It was not planned, but retired Libyan General Khalifa Haftar traveled to Cairo on Sunday where he met with the Egyptian president.
Since then, there has been talk of direct military involvement of Egypt in the Tripoli war. Rai al-Youm returns to a confrontation of the powers in Libya as well as the possibility of an international military intervention that would put an end to this war with multiple stakes in this country of North Africa, in an article signed Atwan.
Under the auspices of the UN, the conference of “national reconciliation” aimed at finding a political solution to the conflict in Libya, should have taken place Sunday in the city of Ghadames in the south of the country to prepare the ground for holding parliamentary elections by the end of the year. But the Libyan national army’s offensive, sponsored by General Khalifa Haftar against the capital, Tripoli, shattered everything, exposing Libya to multiple scenarios.
Either General Haftar, with his forces, will take control of the capital and the entire Libyan territory afterwards by proclaiming himself president, or he will retreat after a bitter failure that will weaken him and make him lose the zones under its control located in the south, the center and the east of the country, estimates the editorialist of the newspaper.
According to Atwan, the decisive battle in Tripoli is between two powers, each claiming victory. On the one hand, General Haftar supported by Saudi Arabia, the United Arab Emirates, Egypt and France and on the other, the Libyan government of national consensus which is recognized by the international community, enjoys the support of Qatar, Turkey, Italy and other Muslim groups including the powerful organizations in Misrata.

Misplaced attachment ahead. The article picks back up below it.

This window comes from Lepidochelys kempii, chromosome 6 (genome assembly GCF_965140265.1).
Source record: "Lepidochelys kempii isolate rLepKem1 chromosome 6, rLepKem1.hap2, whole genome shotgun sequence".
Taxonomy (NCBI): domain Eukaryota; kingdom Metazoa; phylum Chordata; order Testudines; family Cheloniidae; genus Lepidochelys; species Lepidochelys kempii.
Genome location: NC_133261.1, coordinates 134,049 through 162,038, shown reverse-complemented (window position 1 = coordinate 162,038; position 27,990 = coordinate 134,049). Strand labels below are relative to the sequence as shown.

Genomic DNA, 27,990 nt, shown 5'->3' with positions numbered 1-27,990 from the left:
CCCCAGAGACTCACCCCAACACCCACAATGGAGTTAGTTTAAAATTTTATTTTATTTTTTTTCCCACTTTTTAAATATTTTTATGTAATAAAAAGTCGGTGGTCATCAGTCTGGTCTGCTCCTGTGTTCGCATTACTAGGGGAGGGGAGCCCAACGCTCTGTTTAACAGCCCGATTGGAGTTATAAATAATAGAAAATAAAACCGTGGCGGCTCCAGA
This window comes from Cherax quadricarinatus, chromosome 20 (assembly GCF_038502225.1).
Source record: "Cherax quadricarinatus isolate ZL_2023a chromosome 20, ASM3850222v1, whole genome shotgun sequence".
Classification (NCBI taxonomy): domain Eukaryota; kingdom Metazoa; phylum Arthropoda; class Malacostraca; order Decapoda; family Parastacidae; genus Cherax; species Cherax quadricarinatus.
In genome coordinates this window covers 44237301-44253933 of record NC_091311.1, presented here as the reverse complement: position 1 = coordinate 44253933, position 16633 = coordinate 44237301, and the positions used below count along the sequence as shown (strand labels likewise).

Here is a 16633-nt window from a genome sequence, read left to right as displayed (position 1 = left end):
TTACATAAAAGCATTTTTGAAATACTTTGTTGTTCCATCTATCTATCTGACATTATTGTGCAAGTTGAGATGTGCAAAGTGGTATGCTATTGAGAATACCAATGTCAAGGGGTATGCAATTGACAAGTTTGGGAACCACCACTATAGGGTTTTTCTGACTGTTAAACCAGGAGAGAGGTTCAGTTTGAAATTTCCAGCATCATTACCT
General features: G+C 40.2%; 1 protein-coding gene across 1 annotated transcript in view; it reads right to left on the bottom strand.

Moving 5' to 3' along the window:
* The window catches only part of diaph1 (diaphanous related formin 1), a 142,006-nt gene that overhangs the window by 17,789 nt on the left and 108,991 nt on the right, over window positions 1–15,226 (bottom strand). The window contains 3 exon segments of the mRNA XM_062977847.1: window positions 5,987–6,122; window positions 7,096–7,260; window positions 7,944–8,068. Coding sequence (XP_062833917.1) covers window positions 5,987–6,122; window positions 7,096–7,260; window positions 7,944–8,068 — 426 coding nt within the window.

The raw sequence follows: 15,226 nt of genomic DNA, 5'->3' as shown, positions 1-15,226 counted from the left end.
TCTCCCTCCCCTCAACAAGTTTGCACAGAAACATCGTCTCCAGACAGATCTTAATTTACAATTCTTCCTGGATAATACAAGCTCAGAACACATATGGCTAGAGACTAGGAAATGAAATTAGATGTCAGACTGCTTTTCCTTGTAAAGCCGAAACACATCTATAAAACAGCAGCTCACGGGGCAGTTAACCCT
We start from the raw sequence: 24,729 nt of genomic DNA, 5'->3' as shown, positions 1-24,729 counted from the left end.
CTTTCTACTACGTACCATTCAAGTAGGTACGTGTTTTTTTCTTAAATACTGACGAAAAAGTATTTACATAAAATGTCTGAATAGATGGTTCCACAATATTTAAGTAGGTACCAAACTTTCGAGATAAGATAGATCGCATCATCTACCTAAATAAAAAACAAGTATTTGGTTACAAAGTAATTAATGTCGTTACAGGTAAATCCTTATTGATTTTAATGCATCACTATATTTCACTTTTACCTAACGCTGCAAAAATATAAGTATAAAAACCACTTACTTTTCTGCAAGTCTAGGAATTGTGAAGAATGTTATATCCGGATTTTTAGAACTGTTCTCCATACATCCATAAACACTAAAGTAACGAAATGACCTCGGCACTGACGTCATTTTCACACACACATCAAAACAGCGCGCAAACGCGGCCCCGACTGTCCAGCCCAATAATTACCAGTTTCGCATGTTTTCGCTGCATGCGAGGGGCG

It goes without saying that Haftar forces operating from the East will face major challenges to achieve their goal of quickly dominating the capital, despite some progress in the mountainous and rugged Garyan region in the south of capital city.
Following the capture of 95% of oil wells and oil fields in Libya announced by his spokesman, Major General Ahmed al-Mismari, General Haftar could have participated in a strong position in the failed national reconciliation conference in Libya. Ghadames. However, the latter chose the military option. General Haftar wants to realize at all costs his dream of all time to become president of Libya even if it is for only one day.
But the most crucial event on the scene of developments in Libya is the flight of General Haftar on Sunday, April 14 to Cairo and his meeting with Abdel Fattah al-Sissi, the Egyptian president who is also the biggest enemy of the Brothers Muslims.
The agreements reached at this unannounced meeting remain unknown. But it is not excluded that General Haftar has asked his friend al-Sisi direct military support to end the current impasse in Tripoli and accelerate the process of military action.
The Libyan general made the request to an Egyptian president who refused the request of Saudi Arabia and the United Arab Emirates to participate in the war in Yemen. It is therefore very likely that al-Sissi is skeptical to say “yes” to Haftar.
As a neighbor, the case of Libya for Cairo is not the same as that of Yemen where Egypt marked in 1967 the bloodiest operation in its history.
Atwan urges to avoid any comparison between the Saudi-Emirati military intervention in Yemen and that expected by Egypt in Libya. The circumstances are different since the stakes are different for the interventionists in Libya who are major international regional powers.
If the war in Yemen entered its fifth year without any promising prospect, one wonders how long the war in Libya will last.
Riyadh, Abu Dhabi and Cairo, who plead for the so-called legitimacy of the fleeing Yemeni resigning president and have embarked on a war to bring him back to power, are the same ones who will support General Haftar by providing him with the necessary money, military equipment and air cover.
The warm welcome of the King and the Saudi Crown Prince reserved for the Libyan general during his recent visit to Riyadh leaves no room for astonishment. Salman bin Andelaziz and his son Mohammed ben Salmane of course supported the military operation against Tripoli.